Archive for June, 2016

Prevent a Unsecured Debt from Turning into a Secured Debt

A creditor gains serious leverage against you when it converts unsecured debt into a secured one. Filing Chapter 13 blocks that effectively.

Our last blog post described ways that the “automatic stay”—your protection from creditors’ collection actions—is so much more powerful in a Chapter 13 “adjustment of debts” case than in a Chapter 7 “straight bankruptcy.”

One way that this Chapter 13 protection from creditors is better is simply that it lasts much, much longer than under Chapter 7. This benefit is also related to today’s topic, how Chapter 13 can permanently stop unsecured creditors from turning their debts into…

Handle Your Secured Debts in Utah through Chapter 13

Chapter 7 gives you advantages with secured debts. But Chapter 13 can be much better.  Starting with a much stronger “automatic stay.”

  The last blog post explained how filing a Chapter 7 “straight bankruptcy” can:

1) temporarily or permanently stop your secured creditors from taking your property in which they have a lien;

2) prevent creditors with an unsecured debts from turning it into secured debts;

3) help you keep the property which has a creditor’s lien; and

4) if you want, enable you to surrender the collateral to the creditor without owing anything more on the debt thereafter.

However,…

Use Chapter 7 to Get Power over Your Secured Debts

Through bankruptcy: stop repossession and foreclosure, unsecured debts turning into secured debts, keep or surrender collateral as you wish.

Our last blog post a couple days was about secured debts. We explained that for a debt to be legally secured against something you own the creditor must go through certain steps to accomplish that, or else it won’t be secured. We showed how you could contractually enter into a secured debt voluntarily. But our blog post also showed that a creditor can turn its unsecured debt into a secured one by suing you or using other means of involuntarily imposing…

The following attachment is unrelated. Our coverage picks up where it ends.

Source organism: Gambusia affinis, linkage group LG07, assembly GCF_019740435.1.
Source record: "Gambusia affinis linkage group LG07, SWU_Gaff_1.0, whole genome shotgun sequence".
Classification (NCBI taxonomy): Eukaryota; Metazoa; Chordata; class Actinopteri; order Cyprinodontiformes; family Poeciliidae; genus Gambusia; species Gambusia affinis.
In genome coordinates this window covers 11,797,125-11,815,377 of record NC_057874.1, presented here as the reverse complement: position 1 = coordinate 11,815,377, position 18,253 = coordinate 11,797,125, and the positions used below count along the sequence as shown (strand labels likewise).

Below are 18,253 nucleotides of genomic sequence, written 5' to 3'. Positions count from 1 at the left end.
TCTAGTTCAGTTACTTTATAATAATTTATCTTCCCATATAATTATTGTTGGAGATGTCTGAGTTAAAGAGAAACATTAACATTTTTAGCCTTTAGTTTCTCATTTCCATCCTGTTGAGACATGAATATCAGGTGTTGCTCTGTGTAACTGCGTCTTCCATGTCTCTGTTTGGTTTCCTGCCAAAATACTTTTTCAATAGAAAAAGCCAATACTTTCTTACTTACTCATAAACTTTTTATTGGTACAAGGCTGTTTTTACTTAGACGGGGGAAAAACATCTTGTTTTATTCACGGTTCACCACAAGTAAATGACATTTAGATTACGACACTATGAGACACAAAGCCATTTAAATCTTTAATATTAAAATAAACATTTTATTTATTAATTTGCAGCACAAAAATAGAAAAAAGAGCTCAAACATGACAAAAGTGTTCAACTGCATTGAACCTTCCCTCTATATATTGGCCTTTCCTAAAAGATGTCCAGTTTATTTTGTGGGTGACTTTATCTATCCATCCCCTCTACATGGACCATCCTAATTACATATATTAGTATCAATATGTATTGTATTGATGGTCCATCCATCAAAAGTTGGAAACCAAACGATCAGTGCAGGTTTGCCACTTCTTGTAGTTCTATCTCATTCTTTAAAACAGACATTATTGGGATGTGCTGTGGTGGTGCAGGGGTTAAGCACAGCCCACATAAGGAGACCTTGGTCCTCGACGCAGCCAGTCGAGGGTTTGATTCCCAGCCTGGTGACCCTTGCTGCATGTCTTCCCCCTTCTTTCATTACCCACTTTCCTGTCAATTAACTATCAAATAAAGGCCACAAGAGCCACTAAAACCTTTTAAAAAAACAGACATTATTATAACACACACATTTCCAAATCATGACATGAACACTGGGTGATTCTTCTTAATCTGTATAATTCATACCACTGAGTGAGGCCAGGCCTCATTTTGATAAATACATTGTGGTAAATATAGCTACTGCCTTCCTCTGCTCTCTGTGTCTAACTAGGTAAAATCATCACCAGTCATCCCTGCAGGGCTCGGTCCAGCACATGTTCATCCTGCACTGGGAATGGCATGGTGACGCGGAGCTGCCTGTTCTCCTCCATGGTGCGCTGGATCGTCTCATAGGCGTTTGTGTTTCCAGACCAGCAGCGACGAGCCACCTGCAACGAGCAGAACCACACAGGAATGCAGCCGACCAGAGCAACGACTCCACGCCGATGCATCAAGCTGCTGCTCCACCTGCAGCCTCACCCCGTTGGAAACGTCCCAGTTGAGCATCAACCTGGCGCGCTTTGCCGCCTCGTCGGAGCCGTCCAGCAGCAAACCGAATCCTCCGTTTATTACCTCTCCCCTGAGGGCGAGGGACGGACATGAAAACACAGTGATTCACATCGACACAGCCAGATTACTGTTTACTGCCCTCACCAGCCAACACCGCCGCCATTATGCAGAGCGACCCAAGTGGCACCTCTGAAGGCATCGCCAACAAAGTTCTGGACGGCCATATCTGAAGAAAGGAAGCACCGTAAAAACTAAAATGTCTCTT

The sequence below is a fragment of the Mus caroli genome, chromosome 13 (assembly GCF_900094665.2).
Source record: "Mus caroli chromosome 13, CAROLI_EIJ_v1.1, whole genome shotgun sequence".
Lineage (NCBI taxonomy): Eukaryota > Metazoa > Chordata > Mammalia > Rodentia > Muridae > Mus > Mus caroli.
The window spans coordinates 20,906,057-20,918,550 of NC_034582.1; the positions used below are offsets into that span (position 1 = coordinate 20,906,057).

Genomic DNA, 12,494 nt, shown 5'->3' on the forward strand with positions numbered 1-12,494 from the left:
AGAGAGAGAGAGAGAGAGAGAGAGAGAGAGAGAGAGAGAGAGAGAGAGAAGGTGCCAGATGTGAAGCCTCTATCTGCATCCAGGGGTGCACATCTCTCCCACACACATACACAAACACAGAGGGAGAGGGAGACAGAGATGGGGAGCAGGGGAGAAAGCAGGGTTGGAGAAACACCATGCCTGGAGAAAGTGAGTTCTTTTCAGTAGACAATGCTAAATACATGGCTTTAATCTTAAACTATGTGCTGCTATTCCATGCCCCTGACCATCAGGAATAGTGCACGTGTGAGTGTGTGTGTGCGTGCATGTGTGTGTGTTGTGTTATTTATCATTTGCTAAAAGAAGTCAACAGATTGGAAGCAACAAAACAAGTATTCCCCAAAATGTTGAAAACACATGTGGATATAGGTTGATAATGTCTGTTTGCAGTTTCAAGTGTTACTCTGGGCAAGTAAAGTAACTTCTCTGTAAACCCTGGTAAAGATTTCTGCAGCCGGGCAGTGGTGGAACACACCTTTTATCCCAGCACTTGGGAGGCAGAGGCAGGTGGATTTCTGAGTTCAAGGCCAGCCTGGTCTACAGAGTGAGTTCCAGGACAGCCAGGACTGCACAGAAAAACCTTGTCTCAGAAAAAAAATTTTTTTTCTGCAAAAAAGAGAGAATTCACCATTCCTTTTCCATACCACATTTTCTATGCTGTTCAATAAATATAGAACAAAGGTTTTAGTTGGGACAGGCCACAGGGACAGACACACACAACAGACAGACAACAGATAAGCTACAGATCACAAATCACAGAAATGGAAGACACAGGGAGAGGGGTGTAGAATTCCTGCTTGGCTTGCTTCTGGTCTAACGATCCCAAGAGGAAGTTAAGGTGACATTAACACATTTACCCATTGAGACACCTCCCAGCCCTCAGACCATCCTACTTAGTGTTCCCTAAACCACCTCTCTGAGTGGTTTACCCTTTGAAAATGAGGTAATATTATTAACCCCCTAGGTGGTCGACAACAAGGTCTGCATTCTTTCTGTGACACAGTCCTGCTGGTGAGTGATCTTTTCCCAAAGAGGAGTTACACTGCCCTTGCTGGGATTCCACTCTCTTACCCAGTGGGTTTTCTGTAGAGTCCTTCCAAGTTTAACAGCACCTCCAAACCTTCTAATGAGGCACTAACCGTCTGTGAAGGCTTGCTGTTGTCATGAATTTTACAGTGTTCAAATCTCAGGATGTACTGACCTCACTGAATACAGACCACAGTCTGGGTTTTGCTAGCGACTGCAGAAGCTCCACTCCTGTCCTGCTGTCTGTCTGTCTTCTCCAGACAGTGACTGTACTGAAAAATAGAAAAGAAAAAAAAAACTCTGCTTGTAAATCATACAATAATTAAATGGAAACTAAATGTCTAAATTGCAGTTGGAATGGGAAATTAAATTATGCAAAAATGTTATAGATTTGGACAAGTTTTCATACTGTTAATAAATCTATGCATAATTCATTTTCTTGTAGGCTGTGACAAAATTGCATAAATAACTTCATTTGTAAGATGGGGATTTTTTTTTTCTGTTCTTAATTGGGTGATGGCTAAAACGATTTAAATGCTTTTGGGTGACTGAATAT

Your Secured Debts

A creditor with a secured debt has a lien on something you own. That lien may or may not be voluntary; it may or may not actually exist.

  The last couple months we have been discussing your bankruptcy options with debts secured by your vehicle, by your home, and by investment or business real estate. You can have debts secured by many other kinds of security—furniture and appliances, other personal property you buy or else had owned beforehand, business equipment and inventory, personal possessions that are subject to an income tax or judgment lien. These are just some of…

Bankruptcy Help for Your Business and Investment Real Estate

Chapter 13 can help you temporarily or permanently hold onto the equity and income in your Utah business and investment real estate.

  If you own business and investment real estate, filing a Chapter 7 “straight bankruptcy” would likely result in you losing control of what happens to that real estate. In our last blog post we showed how filing a Chapter 13 “adjustment of debts” case could give you more control over that. Often you have more control over whether the property is sold or retained, whether undesirable real estate can be surrendered to its mortgage holder, and the…